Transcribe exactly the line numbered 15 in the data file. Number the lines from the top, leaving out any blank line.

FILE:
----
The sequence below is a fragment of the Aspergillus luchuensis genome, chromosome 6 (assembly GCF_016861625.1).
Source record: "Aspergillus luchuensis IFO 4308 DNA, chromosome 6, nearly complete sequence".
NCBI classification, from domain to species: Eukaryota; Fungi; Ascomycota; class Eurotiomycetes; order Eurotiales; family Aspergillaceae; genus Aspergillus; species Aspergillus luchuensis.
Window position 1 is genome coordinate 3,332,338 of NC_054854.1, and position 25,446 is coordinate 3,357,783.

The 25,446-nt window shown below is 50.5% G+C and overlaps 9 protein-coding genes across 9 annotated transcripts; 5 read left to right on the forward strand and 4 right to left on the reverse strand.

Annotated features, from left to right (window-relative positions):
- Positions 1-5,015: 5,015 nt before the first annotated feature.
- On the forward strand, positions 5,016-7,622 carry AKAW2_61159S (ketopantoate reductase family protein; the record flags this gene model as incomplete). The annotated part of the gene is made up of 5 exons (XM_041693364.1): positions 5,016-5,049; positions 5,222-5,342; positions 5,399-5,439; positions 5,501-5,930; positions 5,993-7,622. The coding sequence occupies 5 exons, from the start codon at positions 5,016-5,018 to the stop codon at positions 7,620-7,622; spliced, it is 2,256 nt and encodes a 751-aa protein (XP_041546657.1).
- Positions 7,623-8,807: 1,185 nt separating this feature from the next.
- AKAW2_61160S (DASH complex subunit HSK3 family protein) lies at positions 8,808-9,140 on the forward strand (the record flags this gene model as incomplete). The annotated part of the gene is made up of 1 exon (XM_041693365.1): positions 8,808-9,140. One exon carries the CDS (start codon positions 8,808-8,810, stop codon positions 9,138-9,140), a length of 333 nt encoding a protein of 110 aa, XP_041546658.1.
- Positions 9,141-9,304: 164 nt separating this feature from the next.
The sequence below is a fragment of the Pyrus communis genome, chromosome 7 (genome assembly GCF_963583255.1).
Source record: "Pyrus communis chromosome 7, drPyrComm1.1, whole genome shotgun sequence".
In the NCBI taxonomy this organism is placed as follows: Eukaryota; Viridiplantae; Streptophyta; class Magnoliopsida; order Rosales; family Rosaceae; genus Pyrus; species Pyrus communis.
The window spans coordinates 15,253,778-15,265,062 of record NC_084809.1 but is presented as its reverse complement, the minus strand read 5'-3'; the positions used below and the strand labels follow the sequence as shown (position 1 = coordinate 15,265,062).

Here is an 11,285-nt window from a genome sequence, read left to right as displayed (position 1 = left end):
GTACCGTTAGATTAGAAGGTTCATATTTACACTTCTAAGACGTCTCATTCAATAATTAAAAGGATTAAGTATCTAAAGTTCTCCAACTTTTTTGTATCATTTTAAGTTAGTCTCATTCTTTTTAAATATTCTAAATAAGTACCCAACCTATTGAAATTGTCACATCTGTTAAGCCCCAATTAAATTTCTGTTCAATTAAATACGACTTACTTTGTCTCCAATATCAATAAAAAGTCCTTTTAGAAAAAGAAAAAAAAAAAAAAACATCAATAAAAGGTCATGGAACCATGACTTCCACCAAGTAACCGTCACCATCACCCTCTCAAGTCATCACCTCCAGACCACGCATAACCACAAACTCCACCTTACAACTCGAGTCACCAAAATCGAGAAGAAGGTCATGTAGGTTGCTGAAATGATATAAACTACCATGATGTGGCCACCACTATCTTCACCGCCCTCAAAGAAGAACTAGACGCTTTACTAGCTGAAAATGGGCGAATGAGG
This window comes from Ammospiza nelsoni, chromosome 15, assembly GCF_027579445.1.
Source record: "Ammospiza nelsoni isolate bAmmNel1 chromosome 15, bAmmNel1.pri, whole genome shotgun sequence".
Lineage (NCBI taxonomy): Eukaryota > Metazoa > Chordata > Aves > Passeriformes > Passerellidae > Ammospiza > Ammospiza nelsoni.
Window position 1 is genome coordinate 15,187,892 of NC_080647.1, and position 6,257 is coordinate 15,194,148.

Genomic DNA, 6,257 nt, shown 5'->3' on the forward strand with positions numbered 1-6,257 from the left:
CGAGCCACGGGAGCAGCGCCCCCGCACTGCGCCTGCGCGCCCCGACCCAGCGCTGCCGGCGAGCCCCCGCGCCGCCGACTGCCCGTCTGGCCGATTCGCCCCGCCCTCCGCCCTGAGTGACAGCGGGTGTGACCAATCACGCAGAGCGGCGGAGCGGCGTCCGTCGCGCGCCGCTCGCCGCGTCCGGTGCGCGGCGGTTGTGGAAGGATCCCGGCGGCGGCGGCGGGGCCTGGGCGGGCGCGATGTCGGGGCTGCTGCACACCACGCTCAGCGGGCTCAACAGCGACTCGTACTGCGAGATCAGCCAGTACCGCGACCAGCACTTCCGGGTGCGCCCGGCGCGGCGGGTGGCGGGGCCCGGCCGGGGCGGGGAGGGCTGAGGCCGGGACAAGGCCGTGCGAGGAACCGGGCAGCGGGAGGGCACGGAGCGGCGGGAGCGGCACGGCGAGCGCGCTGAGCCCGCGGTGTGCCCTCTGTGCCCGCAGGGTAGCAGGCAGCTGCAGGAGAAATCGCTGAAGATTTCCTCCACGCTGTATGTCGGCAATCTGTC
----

The window spans coordinates 15,253,778-15,265,062 of record NC_084809.1 but is presented as its reverse complement, the minus strand read 5'-3'; the positions used below and the strand labels follow the sequence as shown (position 1 = coordinate 15,265,062).